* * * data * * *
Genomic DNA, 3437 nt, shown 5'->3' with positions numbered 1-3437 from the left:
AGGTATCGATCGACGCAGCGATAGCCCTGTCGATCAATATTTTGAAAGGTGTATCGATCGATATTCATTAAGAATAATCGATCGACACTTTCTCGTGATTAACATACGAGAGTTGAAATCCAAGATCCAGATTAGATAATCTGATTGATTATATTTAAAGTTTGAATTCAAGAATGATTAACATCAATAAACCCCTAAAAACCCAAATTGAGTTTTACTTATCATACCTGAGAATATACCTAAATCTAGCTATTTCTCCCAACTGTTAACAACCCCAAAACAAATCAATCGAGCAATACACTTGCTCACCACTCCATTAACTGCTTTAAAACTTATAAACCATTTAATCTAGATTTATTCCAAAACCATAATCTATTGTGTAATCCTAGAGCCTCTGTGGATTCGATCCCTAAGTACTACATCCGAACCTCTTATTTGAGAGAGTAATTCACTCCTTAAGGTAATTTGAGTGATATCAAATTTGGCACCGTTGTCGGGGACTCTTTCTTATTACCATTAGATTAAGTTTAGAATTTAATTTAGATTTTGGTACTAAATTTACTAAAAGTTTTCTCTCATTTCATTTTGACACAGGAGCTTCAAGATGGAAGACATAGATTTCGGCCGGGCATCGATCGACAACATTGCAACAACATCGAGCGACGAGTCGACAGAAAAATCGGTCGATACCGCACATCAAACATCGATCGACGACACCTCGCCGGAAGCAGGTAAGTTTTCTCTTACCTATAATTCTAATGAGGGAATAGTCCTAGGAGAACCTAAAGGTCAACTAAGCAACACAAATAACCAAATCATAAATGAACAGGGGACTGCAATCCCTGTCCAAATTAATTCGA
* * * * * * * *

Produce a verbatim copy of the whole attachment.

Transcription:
Genomic DNA, 3437 nt, shown 5'->3' with positions numbered 1-3437 from the left:
AGGTATCGATCGACGCAGCGATAGCCCTGTCGATCAATATTTTGAAAGGTGTATCGATCGATATTCATTAAGAATAATCGATCGACACTTTCTCGTGATTAACATACGAGAGTTGAAATCCAAGATCCAGATTAGATAATCTGATTGATTATATTTAAAGTTTGAATTCAAGAATGATTAACATCAATAAACCCCTAAAAACCCAAATTGAGTTTTACTTATCATACCTGAGAATATACCTAAATCTAGCTATTTCTCCCAACTGTTAACAACCCCAAAACAAATCAATCGAGCAATACACTTGCTCACCACTCCATTAACTGCTTTAAAACTTATAAACCATTTAATCTAGATTTATTCCAAAACCATAATCTATTGTGTAATCCTAGAGCCTCTGTGGATTCGATCCCTAAGTACTACATCCGAACCTCTTATTTGAGAGAGTAATTCACTCCTTAAGGTAATTTGAGTGATATCAAATTTGGCACCGTTGTCGGGGACTCTTTCTTATTACCATTAGATTAAGTTTAGAATTTAATTTAGATTTTGGTACTAAATTTACTAAAAGTTTTCTCTCATTTCATTTTGACACAGGAGCTTCAAGATGGAAGACATAGATTTCGGCCGGGCATCGATCGACAACATTGCAACAACATCGAGCGACGAGTCGACAGAAAAATCGGTCGATACCGCACATCAAACATCGATCGACGACACCTCGCCGGAAGCAGGTAAGTTTTCTCTTACCTATAATTCTAATGAGGGAATAGTCCTAGGAGAACCTAAAGGTCAACTAAGCAACACAAATAACCAAATCATAAATGAACAGGGGACTGCAATCCCTGTCCAAATTAATTCGA